Live-streaming video apps are still the new kid on the block and most of us don’t have the best practices down yet (mostly because they’re still being established) so here’s what we’ve learned so far from Periscoping pioneers about how to get the most out of your broadcasts.

Periscope
Your audience will want to know you’re broadcasting about DUCK ARMY, so be sure to promote it ahead of time.

1. Let your network know you’ll be Periscoping.

Although setting up a broadcast on a whim is fun, you’ll have a better chance of an invested audience if you let your followers on Twitter (and elsewhere, but more on that in a minute) know that you’re planning to broadcast later. Give a teaser on the topic or give your audience a chance to ask questions; that should help you plan an outline of what you’re going to say.

And definitely have an outline of some talking points, unless you’re an experienced and outstanding extemporaneous speaker.

2. Promote across all social networks.

Periscope is owned by Twitter, but your audience will vary in which networks they spend their time on, so don’t be afraid to announce your inaugural Periscope broadcast on Facebook and Instagram too, or anywhere else you keep a consistent social presence.

3. Set a regular schedule.

If you’re having fun broadcasting and growing a good audience, you might considering setting a regular broadcasting schedule. That will help you with a structure for framing each session and will let your audience know they have a regular time to tune in and find you.

4. Save broadcasts and share to get people interested in future broadcasts.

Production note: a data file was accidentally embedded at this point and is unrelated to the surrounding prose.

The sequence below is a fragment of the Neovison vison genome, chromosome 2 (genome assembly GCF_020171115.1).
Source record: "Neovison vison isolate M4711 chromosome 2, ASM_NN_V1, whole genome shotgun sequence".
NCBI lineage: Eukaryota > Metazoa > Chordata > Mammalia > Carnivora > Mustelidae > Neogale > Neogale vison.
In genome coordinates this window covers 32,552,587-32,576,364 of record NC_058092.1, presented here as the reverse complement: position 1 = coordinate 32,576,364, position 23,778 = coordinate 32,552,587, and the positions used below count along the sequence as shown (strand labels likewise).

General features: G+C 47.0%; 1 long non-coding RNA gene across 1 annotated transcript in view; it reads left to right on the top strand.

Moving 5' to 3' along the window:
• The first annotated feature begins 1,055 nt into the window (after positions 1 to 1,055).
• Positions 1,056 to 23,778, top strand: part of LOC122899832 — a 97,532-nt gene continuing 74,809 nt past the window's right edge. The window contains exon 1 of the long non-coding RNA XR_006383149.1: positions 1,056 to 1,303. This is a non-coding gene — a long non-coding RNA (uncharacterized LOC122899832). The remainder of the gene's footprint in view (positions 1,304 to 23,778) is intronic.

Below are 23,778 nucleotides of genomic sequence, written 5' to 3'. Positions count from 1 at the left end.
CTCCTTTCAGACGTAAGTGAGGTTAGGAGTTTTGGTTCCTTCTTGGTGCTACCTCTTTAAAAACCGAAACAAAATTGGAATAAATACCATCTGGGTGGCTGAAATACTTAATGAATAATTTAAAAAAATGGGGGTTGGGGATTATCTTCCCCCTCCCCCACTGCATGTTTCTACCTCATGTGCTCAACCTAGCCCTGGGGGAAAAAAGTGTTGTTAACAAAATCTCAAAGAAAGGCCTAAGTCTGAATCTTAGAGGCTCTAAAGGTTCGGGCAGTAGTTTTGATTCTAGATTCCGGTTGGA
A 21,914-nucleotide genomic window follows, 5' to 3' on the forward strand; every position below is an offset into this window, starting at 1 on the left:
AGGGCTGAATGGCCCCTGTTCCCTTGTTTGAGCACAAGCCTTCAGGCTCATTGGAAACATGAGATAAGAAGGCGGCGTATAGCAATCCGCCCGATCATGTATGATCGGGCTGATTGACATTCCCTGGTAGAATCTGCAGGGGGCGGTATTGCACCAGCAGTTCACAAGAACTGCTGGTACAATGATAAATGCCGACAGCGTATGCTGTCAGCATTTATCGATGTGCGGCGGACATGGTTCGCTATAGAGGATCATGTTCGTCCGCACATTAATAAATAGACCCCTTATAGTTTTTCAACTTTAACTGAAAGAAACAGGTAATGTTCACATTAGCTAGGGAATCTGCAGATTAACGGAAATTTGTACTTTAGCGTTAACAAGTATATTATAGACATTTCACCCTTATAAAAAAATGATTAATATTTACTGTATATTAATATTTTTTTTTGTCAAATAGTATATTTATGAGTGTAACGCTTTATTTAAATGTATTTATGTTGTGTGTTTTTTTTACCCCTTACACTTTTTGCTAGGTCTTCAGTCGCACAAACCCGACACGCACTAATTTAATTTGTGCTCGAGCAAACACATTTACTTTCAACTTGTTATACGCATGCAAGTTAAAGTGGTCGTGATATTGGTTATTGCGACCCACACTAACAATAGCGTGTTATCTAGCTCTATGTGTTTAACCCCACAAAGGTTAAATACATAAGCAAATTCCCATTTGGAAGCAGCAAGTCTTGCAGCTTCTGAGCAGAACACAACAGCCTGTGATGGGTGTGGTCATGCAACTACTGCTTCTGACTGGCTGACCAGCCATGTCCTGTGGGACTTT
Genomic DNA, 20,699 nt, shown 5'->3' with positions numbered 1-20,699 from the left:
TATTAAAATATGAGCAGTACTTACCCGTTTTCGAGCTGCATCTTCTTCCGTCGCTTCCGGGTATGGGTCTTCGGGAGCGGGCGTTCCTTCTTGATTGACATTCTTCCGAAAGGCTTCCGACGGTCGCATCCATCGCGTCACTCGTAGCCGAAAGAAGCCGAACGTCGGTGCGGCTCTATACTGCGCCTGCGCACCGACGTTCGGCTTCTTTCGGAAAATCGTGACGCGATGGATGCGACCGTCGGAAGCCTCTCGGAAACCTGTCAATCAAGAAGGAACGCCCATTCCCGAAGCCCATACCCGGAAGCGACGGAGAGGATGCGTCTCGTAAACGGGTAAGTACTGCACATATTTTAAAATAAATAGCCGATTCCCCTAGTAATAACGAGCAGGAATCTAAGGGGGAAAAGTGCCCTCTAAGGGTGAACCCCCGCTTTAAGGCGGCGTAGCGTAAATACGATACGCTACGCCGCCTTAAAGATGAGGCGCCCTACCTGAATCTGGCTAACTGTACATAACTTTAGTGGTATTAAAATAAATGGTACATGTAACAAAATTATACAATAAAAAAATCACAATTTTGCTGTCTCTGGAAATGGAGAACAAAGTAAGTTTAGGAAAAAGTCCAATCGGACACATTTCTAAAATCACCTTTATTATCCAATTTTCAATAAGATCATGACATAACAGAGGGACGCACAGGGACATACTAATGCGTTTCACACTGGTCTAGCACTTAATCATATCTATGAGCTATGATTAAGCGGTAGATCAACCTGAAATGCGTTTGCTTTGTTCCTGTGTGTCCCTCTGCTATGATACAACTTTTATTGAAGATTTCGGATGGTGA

A commandment of content marketing worth following is “let no good content go wasted”. Save your broadcasts and tweet out links to them to get audiences interested in watching the next one. Share clips on Vine or Instagram, and edit down portions to post natively on Facebook. Repurpose your broadcasts to get the most out of them and keep the content flowing fresh across platforms.

5. Do a joint broadcast.

Collaborate with someone who has a similar audience, or anyone with whom you can establish an interesting overlap between your industries. Working with someone more established on Periscope can help you learn and establish your own audience there, and is a fun introduction to it that might leave you feeling more prepared than just broadcasting alone from your home office. (Although there’s nothing wrong with that either!)

Bonus: Measure your efforts

The best way to see what’s working and what’s not- maybe those 7pm promotional tweets were more successful than the 7pm batch- is to measure your efforts. Pick a hashtag to use when you’re talking about your broadcasts, something short, easy to associate with you and/or your brand, and something that’s not already in use (we wouldn’t recommend #TBT, for example). Then use something like our TweetReach by Union Metrics snapshot reports to get a quick idea of the reach of your broadcasts and tweets promoting them, or look into our more advanced tools to get more comprehensive measurement of all of your Twitter efforts.

If you want to measure your efforts across channels we can help with that too.

This post was originally published on Union Metrics.